1. "Are you seeing what's going on here?" Democratic Senate Majority Leader Sen. Lisa Brown (D-3) declared as Vancouver Republican Sen. Don Benton (R-17) scotched a Democratic bill to provide public funding for state Supreme Court Justice campaigns.

Sen. Benton claimed the proposal, which would have used a County Clerk filing fee to support public financing, amounted to a new tax and required a two-thirds majority under I-960 rules. (I-960, which the Senate Democrats have actually voted to suspend, still stands because the House hasn't suspended the rule yet, nor has Gov. Chris Gregoire signed the change yet.)

Lt. Governor Brad Owen, the President of the Senate, agreed with Benton and the Democrats couldn't muster the super majority. The public financing bill died.

Brown was astonished at the irony. "The Republicans have been talking all about the integrity of the election process," she said referring to GOP rhetoric against suspending I-960—which voters passed in 2007—"but here they are with a corporate campaign finance protection act." In 2006, independent expenditure groups—corporations and unions—infamously poured $2.7 million into a special interest ideological war over the Supreme Court.

Sen. Benton said simply: “I challenged the new surcharge because it is not connected to the purpose for which the fees were designed—to cover filing costs."

2. The vulnerable roadway users bill, which would have increased penalties for  drivers who kill or seriously injure cyclists or pedestrians, failed to meet the cutoff deadline to make it out of the state senate yesterday.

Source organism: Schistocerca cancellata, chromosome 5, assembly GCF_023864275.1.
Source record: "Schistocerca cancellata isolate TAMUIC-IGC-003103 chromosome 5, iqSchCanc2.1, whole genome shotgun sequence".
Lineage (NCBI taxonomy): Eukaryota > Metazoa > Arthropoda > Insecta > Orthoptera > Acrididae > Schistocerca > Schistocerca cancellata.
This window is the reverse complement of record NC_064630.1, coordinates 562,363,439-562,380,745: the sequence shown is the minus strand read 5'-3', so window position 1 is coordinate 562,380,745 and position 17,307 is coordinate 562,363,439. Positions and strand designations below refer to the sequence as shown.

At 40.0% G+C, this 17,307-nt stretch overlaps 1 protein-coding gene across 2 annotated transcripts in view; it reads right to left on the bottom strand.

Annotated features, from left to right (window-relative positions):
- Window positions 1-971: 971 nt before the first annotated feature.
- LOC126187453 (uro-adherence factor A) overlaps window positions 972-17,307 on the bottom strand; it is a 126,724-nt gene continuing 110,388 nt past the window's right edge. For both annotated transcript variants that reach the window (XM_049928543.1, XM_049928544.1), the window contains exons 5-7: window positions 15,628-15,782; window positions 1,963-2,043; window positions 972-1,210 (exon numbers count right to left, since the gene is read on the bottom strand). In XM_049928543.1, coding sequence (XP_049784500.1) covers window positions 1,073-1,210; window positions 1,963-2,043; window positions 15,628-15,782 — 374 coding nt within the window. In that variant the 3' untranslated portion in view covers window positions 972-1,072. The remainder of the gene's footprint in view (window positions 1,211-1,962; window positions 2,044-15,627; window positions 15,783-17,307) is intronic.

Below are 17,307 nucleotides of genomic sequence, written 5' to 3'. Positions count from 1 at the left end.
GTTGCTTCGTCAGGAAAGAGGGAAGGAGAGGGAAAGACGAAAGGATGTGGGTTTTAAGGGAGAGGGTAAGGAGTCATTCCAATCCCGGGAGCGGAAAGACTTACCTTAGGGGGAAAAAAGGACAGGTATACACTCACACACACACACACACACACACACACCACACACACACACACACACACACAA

The bill required anyone who kills or seriously hurt a biker of pedestrian while committing second-degree negligent driving to attend traffic safety class and perform up to 100 hours of community service or pay a fine of up to $5,000.

3. As we've written previously, Beacon Hill neighborhood activists are protesting a proposed zoning change  that would allow taller buildings near light-rail stations, arguing that the city has failed to consider the need for new infrastructure, services, and utilities to serve new residents.

The specific zoning changes neighbors are protesting? Two additional stories for residential buildings (up to a total of 65 feet)—on a total of four blocks immediately adjacent to the Beacon Hill light rail station.

Thanks Seattle Transit Blog for the report.

4. Jon Bon Jovi (yes, that Jon Bon Jovi) will be in town today for an “information gathering” visit to the Downtown Emergency Service Center's 1811 Eastlake project for homeless chronic alcohol addicts.



5. One more I-960 note: As we all know, the Senate Democrats made a big deal about repealing all of I-960—not just the two-thirds rule to pass taxes, but also—to Republican outrage—the rules that required public notice and 10-year-out analysis of proposed tax increases.

The House took up the measure last night and is epxected to vote on it today. One thing the House Democrats have done already to appease the GOP though? Reverse the Senate Democrats' amendments that iced the public notice rules.

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